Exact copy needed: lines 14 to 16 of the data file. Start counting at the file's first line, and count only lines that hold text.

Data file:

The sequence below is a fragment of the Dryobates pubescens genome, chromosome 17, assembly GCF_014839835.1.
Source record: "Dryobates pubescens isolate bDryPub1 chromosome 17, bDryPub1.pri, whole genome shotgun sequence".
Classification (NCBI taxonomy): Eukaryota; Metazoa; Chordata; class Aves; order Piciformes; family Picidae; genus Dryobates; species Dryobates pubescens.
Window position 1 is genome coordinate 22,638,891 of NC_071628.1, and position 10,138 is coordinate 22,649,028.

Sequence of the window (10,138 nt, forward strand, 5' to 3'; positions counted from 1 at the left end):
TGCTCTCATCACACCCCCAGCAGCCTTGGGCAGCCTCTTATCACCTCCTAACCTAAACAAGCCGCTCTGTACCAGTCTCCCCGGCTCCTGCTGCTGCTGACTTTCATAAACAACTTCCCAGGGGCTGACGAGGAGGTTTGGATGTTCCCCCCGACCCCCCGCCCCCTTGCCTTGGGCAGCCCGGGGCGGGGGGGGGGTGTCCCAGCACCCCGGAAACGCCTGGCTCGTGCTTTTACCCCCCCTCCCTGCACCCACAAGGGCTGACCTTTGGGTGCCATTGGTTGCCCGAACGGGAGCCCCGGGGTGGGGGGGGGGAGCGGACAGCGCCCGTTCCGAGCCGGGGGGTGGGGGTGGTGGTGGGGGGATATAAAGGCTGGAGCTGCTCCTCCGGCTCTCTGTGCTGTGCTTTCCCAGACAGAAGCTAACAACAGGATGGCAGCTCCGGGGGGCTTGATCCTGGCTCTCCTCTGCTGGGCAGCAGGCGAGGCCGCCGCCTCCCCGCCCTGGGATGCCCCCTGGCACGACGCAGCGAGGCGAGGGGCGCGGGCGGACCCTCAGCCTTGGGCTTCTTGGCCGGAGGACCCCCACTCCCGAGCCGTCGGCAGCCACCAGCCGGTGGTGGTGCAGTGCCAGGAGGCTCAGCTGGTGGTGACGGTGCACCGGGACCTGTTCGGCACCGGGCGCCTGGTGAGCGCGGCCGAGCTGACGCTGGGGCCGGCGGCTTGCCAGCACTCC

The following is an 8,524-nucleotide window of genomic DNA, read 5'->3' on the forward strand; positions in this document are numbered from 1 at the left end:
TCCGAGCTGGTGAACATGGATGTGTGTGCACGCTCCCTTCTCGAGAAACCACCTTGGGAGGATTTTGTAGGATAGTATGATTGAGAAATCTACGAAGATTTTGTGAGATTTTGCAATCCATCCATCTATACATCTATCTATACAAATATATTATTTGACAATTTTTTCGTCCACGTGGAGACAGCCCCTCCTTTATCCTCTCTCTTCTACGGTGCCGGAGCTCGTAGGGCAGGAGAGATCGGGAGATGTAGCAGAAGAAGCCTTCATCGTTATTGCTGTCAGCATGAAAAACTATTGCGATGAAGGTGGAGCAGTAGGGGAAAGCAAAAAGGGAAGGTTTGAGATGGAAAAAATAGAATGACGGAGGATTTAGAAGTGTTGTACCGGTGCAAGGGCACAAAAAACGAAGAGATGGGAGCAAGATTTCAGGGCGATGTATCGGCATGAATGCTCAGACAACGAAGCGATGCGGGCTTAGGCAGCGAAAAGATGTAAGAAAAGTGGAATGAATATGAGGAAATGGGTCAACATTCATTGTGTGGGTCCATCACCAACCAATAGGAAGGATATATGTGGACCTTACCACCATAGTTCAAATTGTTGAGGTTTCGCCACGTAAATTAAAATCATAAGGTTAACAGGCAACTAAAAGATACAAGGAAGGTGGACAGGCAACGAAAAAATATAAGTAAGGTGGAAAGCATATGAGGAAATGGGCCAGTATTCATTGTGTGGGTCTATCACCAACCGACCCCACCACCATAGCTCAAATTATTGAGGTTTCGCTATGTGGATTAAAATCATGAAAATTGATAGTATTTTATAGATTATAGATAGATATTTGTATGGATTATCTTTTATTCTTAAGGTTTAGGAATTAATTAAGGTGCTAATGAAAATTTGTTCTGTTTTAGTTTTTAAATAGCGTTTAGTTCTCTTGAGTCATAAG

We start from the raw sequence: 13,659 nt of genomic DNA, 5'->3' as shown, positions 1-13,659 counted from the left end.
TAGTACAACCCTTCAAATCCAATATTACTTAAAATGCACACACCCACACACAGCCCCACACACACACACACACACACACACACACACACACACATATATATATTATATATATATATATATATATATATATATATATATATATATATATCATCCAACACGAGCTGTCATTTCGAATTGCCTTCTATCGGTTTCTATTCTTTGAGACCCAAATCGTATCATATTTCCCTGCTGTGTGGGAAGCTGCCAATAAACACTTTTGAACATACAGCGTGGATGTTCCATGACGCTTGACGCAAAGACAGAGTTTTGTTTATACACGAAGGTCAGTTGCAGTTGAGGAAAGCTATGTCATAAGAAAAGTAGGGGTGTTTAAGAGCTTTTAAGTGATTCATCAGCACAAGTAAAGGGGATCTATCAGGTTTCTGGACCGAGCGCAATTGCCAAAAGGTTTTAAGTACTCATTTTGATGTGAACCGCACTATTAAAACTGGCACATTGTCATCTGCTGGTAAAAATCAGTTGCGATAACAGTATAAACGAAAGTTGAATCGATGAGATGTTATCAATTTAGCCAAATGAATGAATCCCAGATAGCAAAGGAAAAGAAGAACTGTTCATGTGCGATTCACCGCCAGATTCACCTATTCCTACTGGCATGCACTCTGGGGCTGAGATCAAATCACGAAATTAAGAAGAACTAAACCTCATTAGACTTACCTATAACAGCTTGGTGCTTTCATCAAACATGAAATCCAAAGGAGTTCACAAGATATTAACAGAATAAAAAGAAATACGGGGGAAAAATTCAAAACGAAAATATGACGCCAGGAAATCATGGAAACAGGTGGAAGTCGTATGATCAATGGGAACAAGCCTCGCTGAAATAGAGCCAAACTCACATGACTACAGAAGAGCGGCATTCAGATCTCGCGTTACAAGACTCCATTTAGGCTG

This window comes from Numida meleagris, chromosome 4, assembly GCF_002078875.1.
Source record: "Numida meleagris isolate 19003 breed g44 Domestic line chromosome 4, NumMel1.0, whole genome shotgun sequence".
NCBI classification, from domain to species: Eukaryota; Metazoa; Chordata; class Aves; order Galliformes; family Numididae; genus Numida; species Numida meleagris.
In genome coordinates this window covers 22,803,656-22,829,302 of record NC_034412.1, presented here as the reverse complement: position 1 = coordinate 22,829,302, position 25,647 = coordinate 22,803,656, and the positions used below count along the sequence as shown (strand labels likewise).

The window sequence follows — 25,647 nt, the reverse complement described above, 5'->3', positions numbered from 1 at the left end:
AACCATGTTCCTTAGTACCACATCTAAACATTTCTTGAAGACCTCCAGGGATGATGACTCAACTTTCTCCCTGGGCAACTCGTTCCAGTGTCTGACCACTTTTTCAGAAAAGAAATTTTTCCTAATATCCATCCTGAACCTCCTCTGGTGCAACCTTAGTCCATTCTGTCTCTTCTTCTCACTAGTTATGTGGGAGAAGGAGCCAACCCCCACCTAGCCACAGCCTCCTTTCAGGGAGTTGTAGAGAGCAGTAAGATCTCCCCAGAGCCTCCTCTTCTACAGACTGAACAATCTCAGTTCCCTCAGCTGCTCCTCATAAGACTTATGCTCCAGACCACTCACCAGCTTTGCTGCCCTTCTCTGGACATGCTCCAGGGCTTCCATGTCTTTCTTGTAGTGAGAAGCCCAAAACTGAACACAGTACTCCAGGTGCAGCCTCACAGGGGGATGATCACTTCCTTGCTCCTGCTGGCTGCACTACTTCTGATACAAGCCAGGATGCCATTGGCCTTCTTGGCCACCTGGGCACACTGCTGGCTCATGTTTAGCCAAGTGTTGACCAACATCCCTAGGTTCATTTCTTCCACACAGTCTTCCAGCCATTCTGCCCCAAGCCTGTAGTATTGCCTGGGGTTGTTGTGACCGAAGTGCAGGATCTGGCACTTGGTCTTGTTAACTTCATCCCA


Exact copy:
In genome coordinates this window covers 22,803,656-22,829,302 of record NC_034412.1, presented here as the reverse complement: position 1 = coordinate 22,829,302, position 25,647 = coordinate 22,803,656, and the positions used below count along the sequence as shown (strand labels likewise).

The window sequence follows — 25,647 nt, the reverse complement described above, 5'->3', positions numbered from 1 at the left end:
AACCATGTTCCTTAGTACCACATCTAAACATTTCTTGAAGACCTCCAGGGATGATGACTCAACTTTCTCCCTGGGCAACTCGTTCCAGTGTCTGACCACTTTTTCAGAAAAGAAATTTTTCCTAATATCCATCCTGAACCTCCTCTGGTGCAACCTTAGTCCATTCTGTCTCTTCTTCTCACTAGTTATGTGGGAGAAGGAGCCAACCCCCACCTAGCCACAGCCTCCTTTCAGGGAGTTGTAGAGAGCAGTAAGATCTCCCCAGAGCCTCCTCTTCTACAGACTGAACAATCTCAGTTCCCTCAGCTGCTCCTCATAAGACTTATGCTCCAGACCACTCACCAGCTTTGCTGCCCTTCTCTGGACATGCTCCAGGGCTTCCATGTCTTTCTTGTAGTGAGAAGCCCAAAACTGAACACAGTACTCCAGGTGCAGCCTCACAGGGGGATGATCACTTCCTTGCTCCTGCTGGCTGCACTACTTCTGATACAAGCCAGGATGCCATTGGCCTTCTTGGCCACCTGGGCACACTGCTGGCTCATGTTTAGCCAAGTGTTGACCAACATCCCTAGGTTCATTTCTTCCACACAGTCTTCCAGCCATTCTGCCCCAAGCCTGTAGTATTGCCTGGGGTTGTTGTGACCGAAGTGCAGGATCTGGCACTTGGTCTTGTTAACTTCATCCCA